MANHATTAN — Two grand juries have begun hearing testimony about whether Mayor Bill de Blasio's campaign fundraising efforts violated various election laws, according to a report in The New York Times.
The separate grand juries are the latest moves in two federal and state investigations into the mayor and his aides which were revealed in April, according to the Times, which first reported the legal proceedings Thursday night.
State investigators are trying to see if de Blasio or his aides violated election law by funneling thousands of dollars through local political committees to the Democratic party's failed bid to take control of State Senate.
Federal investigators also hope to find out if de Blasio or his team traded favors for donations to his 2013 mayoral bid or his political nonprofit.
De Blasio has not been charged with any wrongdoing and has maintained that he acted appropriately.
Asked about the grand jury on WNYC's Brian Lehrer show Friday, de Blasio again maintained that he had done nothing wrong.
"What we've said very clearly, we've cooperated from moment one. We've offered any and all information they needed and all the cooperation in the world," said the mayor.
"The only thing we care about is getting to a resolution and I think the public would like to get to resolution as quickly as appropriate, but that's up to the folks doing the investigation," he added.
The Campaign for One New York and its predecessor UPKNYC, collected millions of dollars from individuals with business before the city, with some people donating hundreds of thousands of dollars.
The donations were allowed because the mayor's political nonprofit was not governed by city campaign finance law. That changed Thursday when the City Council passed legislation to limit to $400 the amount of money that individuals or companies with business before the city could give to political nonprofits associated with elected officials.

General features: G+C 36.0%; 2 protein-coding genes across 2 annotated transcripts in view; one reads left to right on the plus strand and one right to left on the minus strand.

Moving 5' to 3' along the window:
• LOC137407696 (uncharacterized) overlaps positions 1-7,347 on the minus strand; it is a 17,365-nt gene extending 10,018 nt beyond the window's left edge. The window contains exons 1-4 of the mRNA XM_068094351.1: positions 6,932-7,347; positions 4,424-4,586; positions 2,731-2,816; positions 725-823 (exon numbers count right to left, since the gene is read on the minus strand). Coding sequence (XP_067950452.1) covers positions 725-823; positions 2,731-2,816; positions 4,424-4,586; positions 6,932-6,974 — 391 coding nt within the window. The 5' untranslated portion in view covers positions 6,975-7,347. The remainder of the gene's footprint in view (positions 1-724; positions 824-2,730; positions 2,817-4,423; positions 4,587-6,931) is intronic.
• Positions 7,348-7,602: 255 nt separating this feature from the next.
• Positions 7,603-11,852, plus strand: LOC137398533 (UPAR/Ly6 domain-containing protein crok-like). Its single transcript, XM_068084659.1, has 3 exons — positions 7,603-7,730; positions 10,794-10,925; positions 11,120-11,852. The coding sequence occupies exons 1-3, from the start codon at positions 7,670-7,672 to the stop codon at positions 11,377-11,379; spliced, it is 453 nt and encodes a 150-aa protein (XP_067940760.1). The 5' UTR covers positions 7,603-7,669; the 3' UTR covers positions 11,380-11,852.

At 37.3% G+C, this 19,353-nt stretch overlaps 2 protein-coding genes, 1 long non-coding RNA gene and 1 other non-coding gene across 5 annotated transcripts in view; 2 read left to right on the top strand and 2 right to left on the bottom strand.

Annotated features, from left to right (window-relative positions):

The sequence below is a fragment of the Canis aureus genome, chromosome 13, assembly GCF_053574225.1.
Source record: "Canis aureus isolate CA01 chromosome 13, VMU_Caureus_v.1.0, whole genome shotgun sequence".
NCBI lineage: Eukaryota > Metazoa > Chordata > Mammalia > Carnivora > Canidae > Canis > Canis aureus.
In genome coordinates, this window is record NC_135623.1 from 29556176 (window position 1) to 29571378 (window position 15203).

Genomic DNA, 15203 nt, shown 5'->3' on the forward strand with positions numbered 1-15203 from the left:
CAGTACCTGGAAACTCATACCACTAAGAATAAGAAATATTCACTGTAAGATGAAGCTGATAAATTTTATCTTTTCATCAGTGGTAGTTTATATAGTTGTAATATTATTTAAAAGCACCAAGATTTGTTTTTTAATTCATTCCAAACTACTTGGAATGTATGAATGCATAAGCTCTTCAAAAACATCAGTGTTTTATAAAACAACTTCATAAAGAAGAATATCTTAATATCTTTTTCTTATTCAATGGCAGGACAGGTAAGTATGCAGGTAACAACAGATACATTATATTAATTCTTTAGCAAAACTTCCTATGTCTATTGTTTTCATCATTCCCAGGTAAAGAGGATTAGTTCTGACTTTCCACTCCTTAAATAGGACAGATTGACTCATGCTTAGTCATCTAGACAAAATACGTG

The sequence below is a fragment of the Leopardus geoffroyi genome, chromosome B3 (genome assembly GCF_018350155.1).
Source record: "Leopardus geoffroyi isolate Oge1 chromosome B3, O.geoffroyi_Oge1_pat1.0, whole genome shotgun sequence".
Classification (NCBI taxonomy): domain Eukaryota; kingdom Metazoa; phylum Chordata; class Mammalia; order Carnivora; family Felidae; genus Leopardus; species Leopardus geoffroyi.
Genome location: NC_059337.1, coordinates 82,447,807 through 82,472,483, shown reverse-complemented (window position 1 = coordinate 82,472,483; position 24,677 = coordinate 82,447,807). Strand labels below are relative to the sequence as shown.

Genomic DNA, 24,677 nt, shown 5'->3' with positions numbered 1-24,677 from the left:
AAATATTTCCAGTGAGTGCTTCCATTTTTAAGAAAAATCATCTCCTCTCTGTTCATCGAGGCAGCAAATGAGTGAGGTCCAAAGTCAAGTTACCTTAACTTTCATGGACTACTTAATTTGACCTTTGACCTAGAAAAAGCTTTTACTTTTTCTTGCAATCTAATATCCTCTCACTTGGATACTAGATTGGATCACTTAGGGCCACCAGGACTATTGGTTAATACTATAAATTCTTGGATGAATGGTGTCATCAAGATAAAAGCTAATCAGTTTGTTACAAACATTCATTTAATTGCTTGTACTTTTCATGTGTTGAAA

De Blasio has said he will sign the law because the nonprofit has become a "distraction" but that he will be left vulnerable to attack without the ability to respond.
"We'll do this bill because it's necessary. But what it also means is that anyone who wants to attack a mayor or a city council with endless amounts of money, there's no counterbalance in the equation, and I think at some point people are going to realize that's a problem," said de Blasio.
The mayor has argued that he started the nonprofit to counter the political action committees run by the wealthy who were out to stop his implicitly good agenda of universal pre-K and affordable housing for the city. Efforts to win a Democratic state senate also would have aided his goal.
"What matters here is we did everything by the law for good causes. You know there's plenty of scandals in New York state about people trying to put money in their own pockets or doing things immoral," said de Blasio.
"The work we did was by the law, appropriate, above board to win pre-K, affordable housing, a Democratic state senate, and those were the right things to work for. Everything disclosed. No, no influence given to anyone in exchange," he added.
Grand juries are secret proceedings, but the Times cited unnamed sources privy to the investigations. The mayor said earlier this week that he has not been called to testify before a grand jury but that he could not speak for anyone else.
One of de Blasio's top aides, Emma Wolfe, and the mayor's chief fundraiser, Ross Offinger, have both been issued subpoenas. BerlinRosen, the consulting firm credited with de Blasio's victory and owned by one of the mayor's closest advisers, Jonathan Rosen, has also been subpoenaed.
"I don't expect timelines. That's up to the folks doing the investigations," de Blasio said when asked if he expected that he or his aides would be indicted soon. "What we've said very clearly, we've cooperated from moment one. We've offered any and all information they needed and all the cooperation in the world."